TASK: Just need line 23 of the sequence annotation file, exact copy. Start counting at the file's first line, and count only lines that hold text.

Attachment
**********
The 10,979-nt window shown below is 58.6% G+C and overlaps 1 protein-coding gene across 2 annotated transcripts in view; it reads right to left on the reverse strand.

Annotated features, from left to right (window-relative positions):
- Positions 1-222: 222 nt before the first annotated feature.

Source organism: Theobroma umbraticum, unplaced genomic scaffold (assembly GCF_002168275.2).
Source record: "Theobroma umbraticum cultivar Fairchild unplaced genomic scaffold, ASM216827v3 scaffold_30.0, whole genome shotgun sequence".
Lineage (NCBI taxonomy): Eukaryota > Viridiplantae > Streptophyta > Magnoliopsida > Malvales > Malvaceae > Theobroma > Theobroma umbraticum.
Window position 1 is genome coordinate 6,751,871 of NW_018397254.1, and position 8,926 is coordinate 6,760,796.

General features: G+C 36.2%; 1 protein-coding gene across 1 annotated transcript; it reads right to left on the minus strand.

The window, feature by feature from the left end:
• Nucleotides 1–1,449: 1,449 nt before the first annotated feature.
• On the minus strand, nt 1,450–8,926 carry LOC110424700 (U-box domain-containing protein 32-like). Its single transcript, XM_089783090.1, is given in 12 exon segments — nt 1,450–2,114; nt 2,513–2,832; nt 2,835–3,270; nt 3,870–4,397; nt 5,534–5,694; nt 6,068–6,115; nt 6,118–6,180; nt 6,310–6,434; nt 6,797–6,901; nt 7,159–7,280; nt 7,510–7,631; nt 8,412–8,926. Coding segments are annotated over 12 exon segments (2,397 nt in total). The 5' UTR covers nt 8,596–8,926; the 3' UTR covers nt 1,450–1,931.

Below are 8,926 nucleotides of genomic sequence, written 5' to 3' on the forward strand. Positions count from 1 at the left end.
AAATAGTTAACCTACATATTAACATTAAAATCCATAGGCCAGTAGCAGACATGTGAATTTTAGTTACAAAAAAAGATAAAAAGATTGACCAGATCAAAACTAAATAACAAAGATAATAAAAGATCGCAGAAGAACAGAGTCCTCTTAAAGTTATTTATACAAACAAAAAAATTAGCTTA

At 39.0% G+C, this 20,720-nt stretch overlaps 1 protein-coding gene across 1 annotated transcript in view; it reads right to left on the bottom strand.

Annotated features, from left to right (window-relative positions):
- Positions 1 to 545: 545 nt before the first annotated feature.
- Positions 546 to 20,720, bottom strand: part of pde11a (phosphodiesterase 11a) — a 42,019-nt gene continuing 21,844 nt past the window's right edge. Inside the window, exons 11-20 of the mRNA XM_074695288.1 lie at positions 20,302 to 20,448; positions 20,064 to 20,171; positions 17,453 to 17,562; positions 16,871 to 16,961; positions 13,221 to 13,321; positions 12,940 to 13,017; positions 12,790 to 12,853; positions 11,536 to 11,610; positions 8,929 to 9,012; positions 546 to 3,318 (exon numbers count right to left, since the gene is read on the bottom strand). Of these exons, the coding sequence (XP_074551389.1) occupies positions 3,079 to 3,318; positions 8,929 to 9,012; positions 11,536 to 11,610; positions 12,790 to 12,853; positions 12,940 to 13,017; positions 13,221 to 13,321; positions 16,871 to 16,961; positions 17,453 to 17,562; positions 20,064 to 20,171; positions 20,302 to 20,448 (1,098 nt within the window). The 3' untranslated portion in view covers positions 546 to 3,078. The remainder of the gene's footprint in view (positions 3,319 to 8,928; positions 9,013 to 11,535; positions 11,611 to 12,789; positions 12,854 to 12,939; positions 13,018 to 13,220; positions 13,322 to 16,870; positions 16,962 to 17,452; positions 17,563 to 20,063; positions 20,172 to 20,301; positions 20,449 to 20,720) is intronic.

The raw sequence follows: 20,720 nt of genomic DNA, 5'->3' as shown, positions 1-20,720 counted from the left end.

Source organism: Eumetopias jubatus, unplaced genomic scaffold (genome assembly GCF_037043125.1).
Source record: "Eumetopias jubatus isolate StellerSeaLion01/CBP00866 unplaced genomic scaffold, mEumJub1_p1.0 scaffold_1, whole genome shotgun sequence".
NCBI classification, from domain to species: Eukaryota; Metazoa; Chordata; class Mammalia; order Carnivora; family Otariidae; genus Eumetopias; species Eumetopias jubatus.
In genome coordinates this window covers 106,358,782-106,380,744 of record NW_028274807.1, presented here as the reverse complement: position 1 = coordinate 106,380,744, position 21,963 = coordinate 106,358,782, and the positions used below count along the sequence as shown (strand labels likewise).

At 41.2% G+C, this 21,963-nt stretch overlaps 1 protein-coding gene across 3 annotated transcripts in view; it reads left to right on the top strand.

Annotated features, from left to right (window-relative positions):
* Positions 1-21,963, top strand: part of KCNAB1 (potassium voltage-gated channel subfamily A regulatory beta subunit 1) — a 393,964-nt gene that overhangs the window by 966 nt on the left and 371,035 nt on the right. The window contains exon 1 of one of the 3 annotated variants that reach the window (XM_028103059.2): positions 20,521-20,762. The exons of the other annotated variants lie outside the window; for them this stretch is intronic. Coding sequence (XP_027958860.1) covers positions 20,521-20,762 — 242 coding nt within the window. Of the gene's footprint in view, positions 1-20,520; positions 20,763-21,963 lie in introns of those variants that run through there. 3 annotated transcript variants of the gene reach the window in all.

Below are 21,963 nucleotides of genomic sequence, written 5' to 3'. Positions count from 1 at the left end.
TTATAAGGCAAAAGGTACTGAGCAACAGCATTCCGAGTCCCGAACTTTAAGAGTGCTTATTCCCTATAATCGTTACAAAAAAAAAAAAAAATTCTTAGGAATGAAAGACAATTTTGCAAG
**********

At 41.2% G+C, this 21,963-nt stretch overlaps 1 protein-coding gene across 3 annotated transcripts in view; it reads left to right on the top strand.